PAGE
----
Similar Documents

Premium Essay

“Principle Based Accounting Standard Is More Beneficial to the Society Than Rules Based” - an Evaluative Study

...of Accounting Information A detailed narration of qualities of Accounting Information is given in Appendix:1 Accounting Standards Having seen the qualities expected by the society from the accounting information, it is clear as to the importance of having a set of standards in the preparation and presentation of financial statements of companies; so as to bring uniformity in the ‘accounting process’(Arens,2011). This is achieved by the establishment of Accounting Standards (Hoeven,2010). Need for Accounting Standards Accounting standards act as a Code of Conduct for worldwide accountants in the preparation of accounting statements. They provide guiding lights to accountants in the preparation of Financial Statements (Benston,2006). The following are the major objectives of Accounting Standards. To ensure the uniformity of Accounting Procedures worldwide To assure the comparability of Accounting information To improve the reliability of Accounting Information To assign the accountability for the preparation of Accounting Information To ensure the consistency of Accounting procedures and practices Part 2: Types of Accounting Standards The major forms of Accounting Standards are mentioned as per Figure: 2 Figure:-2 Types of Accounting Standards 2.1 Rules Based Accounting Rules Based Standards are the ‘conventional’ set of Accounting Standards which consist of more detailed rules on accounting procedures (Kumar, 2010). It......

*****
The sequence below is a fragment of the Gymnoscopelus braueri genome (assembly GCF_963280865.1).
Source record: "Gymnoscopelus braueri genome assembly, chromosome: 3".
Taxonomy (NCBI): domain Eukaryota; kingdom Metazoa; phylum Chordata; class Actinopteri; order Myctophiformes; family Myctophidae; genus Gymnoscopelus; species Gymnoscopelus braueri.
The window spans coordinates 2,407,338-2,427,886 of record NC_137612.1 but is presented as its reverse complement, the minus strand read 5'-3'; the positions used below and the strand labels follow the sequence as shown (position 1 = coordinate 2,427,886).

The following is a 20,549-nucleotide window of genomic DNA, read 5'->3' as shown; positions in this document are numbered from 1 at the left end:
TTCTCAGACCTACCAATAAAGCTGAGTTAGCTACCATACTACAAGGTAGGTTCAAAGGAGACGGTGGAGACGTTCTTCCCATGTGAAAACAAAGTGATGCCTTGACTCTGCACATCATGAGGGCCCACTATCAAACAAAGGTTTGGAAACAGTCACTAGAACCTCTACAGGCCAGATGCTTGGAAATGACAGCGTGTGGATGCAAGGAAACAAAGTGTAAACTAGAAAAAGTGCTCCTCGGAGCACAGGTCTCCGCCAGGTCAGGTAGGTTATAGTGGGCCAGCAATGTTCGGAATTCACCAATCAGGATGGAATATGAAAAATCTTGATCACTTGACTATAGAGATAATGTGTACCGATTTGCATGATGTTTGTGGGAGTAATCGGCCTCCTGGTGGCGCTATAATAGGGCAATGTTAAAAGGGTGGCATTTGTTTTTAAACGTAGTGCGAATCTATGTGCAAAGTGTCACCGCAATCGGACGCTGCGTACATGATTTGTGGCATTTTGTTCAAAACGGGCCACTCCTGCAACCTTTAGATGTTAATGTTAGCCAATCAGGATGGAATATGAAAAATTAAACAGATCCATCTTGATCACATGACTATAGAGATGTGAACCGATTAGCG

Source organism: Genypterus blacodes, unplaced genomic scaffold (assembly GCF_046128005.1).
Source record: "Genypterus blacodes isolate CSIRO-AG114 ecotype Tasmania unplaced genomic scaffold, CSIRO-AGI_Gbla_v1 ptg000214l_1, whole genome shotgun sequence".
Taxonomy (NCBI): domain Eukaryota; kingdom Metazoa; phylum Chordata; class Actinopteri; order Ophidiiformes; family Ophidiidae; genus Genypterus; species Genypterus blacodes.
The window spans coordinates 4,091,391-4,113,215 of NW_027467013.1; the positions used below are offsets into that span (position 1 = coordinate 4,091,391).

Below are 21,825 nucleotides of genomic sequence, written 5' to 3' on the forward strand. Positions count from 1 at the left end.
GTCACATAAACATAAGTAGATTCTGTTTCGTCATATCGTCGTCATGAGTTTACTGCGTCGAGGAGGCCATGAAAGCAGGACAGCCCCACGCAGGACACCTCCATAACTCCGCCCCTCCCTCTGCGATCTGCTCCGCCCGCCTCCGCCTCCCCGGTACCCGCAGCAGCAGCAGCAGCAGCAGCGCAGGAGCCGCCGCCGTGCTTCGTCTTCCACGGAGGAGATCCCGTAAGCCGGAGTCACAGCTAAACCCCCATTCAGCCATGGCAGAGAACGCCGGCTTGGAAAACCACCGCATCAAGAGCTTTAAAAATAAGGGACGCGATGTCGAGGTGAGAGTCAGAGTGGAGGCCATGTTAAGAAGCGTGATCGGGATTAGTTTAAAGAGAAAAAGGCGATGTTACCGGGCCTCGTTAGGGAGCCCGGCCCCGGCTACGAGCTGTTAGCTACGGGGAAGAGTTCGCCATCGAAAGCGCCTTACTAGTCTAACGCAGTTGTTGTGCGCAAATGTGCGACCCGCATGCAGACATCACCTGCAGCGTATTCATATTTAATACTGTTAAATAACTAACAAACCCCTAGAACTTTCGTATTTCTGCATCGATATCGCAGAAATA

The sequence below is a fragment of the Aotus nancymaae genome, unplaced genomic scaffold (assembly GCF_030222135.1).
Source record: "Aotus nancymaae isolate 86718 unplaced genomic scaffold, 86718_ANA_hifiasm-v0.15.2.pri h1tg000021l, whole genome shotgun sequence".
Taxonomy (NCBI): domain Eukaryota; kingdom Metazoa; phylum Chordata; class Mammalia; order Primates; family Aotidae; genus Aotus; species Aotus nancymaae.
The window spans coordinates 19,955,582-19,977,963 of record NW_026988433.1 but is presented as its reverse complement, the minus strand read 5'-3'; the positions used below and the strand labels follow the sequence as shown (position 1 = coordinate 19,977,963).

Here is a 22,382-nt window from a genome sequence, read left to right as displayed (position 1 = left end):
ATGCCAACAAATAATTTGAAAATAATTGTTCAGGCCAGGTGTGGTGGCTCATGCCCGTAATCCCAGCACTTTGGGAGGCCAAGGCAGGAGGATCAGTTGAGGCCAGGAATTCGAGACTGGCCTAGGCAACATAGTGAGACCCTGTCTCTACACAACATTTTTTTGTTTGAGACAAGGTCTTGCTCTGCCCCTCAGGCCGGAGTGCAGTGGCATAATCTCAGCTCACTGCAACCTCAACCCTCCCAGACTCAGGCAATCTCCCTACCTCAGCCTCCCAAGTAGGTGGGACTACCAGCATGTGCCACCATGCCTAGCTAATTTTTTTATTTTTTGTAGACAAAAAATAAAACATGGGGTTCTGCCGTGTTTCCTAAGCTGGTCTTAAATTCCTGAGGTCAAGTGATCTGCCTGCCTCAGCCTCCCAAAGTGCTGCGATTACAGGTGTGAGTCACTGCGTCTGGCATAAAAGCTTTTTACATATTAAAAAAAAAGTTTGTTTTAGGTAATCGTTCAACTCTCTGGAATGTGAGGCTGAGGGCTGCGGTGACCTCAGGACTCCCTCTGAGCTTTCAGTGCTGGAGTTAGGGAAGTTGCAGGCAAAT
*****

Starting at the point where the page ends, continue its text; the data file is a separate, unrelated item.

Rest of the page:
Words: 3080 - Pages: 13

Premium Essay

To What Extent Do Ideologies Influence Our Thinking in Society Today?

...postmodernism is itself an ideology and supports capitalism – postmodernism is described as supportive of inequality by ignoring the fact that the poor cannot afford to consume as the wealthy can. Feminists argue that patriarchal ideology is in more control than the ideology of the ruling class. Feminists identify the power of the patriarchal ideology where the ideas that men are superior; men are more logical; women are too emotional to hold power and it is natural for women to take responsibility for children can all influence thinking in society today. Kate Millet argued that men are socialised to be dominant by modern culture, but other non-ideological factors can affect this, such as violence. A Marxist feminist perspective such as that of Benston argues the power of capitalism as well as patriarchy in subordinating women. Feminist ideas of ideology can be criticised as it could be considered that feminist ideas are becoming less relevant due to increasing opportunities for women, particularly in western societies....